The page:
Letters to the Editor

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Editor:
While Democrats vote in the presidential primary on March 3 they also have the opportunity to shape the direction of the Democratic Party at the grassroots level. The ballot lists 28 people vying for 11 positions in the Central Committee — a powerful group which controls endorsements and party funding for the next four years. 

The current membership of this committee is, in my opinion, not at all representative of the constituency living in the area. Geographically, Alameda (with zero elected members) and Oakland are underrepresented (while San Leandro is overrepresented). 

Ethnically, the committee does not come close to representing the makeup of the local area. This far down on the ballot there is very little public awareness, so I encourage Democratic voters to learn a bit about this organization and the candidates running! 

Alameda’s own disability-rights activist Austin Tam is running to represent the party as part of “People-Powered Progressives” — PeoplePoweredProgressives.com — along with a diverse slate of 10 other community activists looking to make the local Democratic Party more responsive to its constituents. The committee is in need of a change of direction. 

In the 2018 elections, the Central Committee — largely consisting of decades-long incumbents — generally endorsed the least-progressive candidates for local and state offices, and tried to silence progressive voices on important issues. The Central Committee is supposed to represent the grassroots, and act as a gatekeeper for all of the politicians in the area who want to represent us.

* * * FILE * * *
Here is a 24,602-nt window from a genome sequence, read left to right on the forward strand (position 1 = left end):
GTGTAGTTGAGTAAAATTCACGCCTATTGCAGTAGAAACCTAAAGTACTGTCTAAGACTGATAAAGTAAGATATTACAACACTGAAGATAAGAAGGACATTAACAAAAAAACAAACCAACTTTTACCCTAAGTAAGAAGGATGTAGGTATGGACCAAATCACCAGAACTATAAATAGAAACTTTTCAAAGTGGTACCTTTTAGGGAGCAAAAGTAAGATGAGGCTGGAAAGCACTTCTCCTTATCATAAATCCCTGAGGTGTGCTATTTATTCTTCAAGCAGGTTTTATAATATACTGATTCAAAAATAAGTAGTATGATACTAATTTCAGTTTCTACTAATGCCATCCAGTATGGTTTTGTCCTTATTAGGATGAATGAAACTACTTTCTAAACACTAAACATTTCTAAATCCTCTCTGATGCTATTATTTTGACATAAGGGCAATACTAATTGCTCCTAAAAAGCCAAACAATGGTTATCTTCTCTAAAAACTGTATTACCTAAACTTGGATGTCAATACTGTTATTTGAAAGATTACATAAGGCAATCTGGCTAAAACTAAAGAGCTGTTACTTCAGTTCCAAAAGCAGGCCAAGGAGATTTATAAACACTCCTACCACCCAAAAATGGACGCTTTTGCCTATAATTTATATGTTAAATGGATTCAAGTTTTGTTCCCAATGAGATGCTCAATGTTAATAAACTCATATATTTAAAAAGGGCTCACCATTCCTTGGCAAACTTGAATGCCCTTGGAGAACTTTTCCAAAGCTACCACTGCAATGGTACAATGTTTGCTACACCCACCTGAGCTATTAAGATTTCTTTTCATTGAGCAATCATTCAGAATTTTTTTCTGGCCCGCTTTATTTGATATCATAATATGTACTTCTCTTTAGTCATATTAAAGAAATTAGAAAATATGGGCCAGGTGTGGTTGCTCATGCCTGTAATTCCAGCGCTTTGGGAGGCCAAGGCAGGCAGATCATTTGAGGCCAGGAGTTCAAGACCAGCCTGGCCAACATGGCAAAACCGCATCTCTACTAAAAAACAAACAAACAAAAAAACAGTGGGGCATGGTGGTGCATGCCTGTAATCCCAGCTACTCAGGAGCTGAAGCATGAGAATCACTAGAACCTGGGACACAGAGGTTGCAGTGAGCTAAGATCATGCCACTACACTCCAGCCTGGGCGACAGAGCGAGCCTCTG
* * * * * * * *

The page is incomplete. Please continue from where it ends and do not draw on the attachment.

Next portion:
But over the years, that has turned upside down, and now the committee seems to exist to support and defend the politicians currently in power, against the interests of the people it should represent. Please vote for Austin Tam and the entire group of 11 “People-Powered Progressives” listed on the website mentioned above. 

If you are registered as “No Party Preference” and wish to cast a ballot for the Central Committee members, and the U.S. President, please re-register to vote using RegisterToVote.ca.gov before Tuesday, Feb. 18. 

 

Dan Wood

Editor:
My name is Amelia, I am a sixth grader going to the Alameda Community Learning Center (ACLC). Our sixth-grade class is setting up a fundraiser for the Friends of Alameda Animal Shelter (FAAS) cats and dogs. We would love it if people in town could help us out and donate. 

We are accepting dog toys, cat and dog treats, cat and dog food, leashes, pet beds, etc. and money so we can buy more. Please drop items off in the ACLC office at 1900 Third St. The deadline for the drive is tomorrow, Friday, Jan. 17. Or, donate directly to FAAS at the main shelter, 1590 Fortmann Way or the South Shore location, 2228 South Shore Center, until Sunday, Jan. 19.

 

Amelia Forder and the ACLC sixth-grade class

Editor: 
The year in review article (“2019: Year in Review,” Jan. 2) leaves the wrong impression on the proposed South Shore Shopping Center development. While it is technically true that Jamestown properties announced their plans to remake the property, it is not an approved plan. 

This and other Alameda Sun articles leave the impression that this is a done deal. It is not. No plans have been approved and I believe none yet submitted. I would like to ask the Sun to be clear in its articles about this proposal. And to my neighbors: let’s organize against this insane plan. 

Kathleen Sullivan

Editor’s note: Every article published on the topic mentioned that the plans had several more hurdles to clear before execution. How readers chose to interpret those articles is another story entirely. 

 

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